How do you solve the differential equation y'=e^(-y)(2x-4), where y5)=0 ?

Sep 8, 2014

This is an example of a separable equation with an initial value.
$\frac{\mathrm{dy}}{\mathrm{dx}} = {e}^{- y} \left(2 x - 4\right)$
$y \left(5\right) = 0$

by multiplying by ${e}^{y}$ and by $\mathrm{dx}$,
$R i g h t a r r o w {e}^{y} \mathrm{dy} = \left(2 x - 4\right) \mathrm{dx}$
by integrating,
$R i g h t a r r o w \int {e}^{y} \mathrm{dy} = \int \left(2 x - 4\right) \mathrm{dx}$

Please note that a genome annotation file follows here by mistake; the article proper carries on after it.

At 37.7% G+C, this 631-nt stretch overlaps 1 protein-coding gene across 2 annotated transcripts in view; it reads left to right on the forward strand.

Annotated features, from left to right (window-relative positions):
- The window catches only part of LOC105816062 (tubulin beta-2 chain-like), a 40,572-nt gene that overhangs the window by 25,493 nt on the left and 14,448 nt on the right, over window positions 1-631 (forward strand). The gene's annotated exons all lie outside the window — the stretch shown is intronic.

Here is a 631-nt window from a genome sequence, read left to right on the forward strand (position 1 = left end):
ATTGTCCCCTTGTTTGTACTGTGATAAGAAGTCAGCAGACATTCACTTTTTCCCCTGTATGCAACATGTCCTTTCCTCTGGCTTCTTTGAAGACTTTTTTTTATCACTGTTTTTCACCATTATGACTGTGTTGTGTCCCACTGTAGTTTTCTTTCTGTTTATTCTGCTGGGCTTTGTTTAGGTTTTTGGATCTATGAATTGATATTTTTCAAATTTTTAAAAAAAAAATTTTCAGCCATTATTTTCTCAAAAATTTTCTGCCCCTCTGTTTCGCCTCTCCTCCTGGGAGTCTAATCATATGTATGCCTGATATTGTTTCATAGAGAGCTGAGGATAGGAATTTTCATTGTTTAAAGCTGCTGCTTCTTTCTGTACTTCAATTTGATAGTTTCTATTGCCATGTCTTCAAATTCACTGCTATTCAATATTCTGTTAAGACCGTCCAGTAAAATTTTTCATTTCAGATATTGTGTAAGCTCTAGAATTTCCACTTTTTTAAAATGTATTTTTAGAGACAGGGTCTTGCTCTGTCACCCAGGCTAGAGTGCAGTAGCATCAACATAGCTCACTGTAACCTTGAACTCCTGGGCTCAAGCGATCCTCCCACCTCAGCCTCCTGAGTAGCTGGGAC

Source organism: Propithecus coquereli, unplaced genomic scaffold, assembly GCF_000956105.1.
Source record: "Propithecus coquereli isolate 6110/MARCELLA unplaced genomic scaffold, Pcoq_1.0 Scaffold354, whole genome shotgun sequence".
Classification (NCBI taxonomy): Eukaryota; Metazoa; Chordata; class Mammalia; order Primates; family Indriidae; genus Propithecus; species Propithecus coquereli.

$R i g h t a r r o w {e}^{y} = {x}^{2} - 4 x + C$
by taking the natural log,
$R i g h t a r r o w y = \ln \left({x}^{2} - 4 x + C\right)$

Now, we need to find $C$ using $y \left(5\right) = 0$.
$y \left(5\right) = \ln \left({\left(5\right)}^{2} - 4 \left(5\right) + C\right) = \ln \left(5 + C\right) = 0$
$R i g h t a r r o w 5 + C = 1 R i g h t a r r o w C = - 4$

Hence, the solution is $y = \ln \left({x}^{2} - 4 x - 4\right)$.